No Access for Half of those Needing Insulin!

In December 2023, Amsterdam played host to a major global gathering, bringing together more than 80 experts to tackle the pressing issues surrounding sustainable access to insulin. The discussions focused on the findings of the Addressing the Challenges and Constraints of Insulin Sources and Supply (ACCISS) Study by Health Action International, particularly focusing on insulin pricing and the case study of Tanzania.

Half of the people who need insulin to manage their diabetes can’t get their hands on it [1]. T1International reported that 1 out of 4 people responding to a survey underused insulin at least once in the last year due to high costs [2]. That’s a major hurdle and relying solely on donors isn’t going to cut it. Solving this challenge requires a team effort involving various stakeholders.

The ACCISS study highlighted the success story of Tanzania [3], which transitioned from relying on donor support to establishing a sustainable national diabetes program. This transformation was made possible by a stable political environment, a government committed to improving public health, and a push towards universal health coverage through social health insurance.

The discussions also delved into the ambitious goal set by the World Health Assembly in 2022: ensuring 100% of people with type 1 diabetes have access to affordable insulin and blood glucose monitoring supplies. In 2021, the World Health Organization (WHO) added Glargine, a long-acting insulin analogue, to the Essential Medicines List. This move has changed the landscape of insulin procurement, especially since previous studies consistently revealed that analogue insulins, like Glargine, were often priced out of reach for those on lower incomes.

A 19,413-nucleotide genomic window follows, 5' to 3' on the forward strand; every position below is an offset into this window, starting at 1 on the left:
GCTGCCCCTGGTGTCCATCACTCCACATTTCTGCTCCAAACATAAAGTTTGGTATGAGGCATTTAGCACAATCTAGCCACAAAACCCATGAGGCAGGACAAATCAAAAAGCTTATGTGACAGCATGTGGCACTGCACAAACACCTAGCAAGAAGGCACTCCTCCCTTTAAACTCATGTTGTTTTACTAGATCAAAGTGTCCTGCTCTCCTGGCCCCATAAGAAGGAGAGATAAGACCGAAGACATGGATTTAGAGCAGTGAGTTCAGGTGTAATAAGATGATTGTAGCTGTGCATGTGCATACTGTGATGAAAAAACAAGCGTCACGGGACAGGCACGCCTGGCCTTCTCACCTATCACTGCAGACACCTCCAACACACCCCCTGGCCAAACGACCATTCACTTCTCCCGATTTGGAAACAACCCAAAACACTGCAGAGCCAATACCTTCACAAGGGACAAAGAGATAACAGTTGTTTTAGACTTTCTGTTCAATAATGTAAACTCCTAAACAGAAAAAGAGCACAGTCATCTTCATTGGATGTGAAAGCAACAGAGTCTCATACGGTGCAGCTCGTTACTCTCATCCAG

The ACCISS study took a closer look at Glargine insulin prices across 47 countries [4], and the results are eye-opening. The cost of Glargine varies widely around the world, but the bottom line is that it’s still too expensive for many people in lower and middle-income countries. On average, individuals in these regions are spending a significant chunk of their monthly wages, around 10 days’ worth, just to afford Glargine insulin. This sheds light on the ongoing struggle for access to this crucial diabetes treatment, emphasising the need for global collaboration and creative solutions to make insulin more accessible for everyone.

[1] Basu S, Yudkin JS, Kehlenbrink S, et al. Estimation of global insulin use for type 2 diabetes, 2018-30: A microsimulation analysis. Lancet Diabetes Endocrinol. 2018;7(1):25–33. doi: 10.1016/S2213-8587(18)30303-6.




Advocacy Action: In the wake of the global discussions on sustainable insulin access, it’s time for diabetes advocates to take the lead and make a difference in their own countries. Reach out to your parliamentarians and urge them to prioritise and implement affordable insulin and diabetes care policies. This could involve measures such as price controls, subsidies, or support for local production to reduce dependency on costly imports.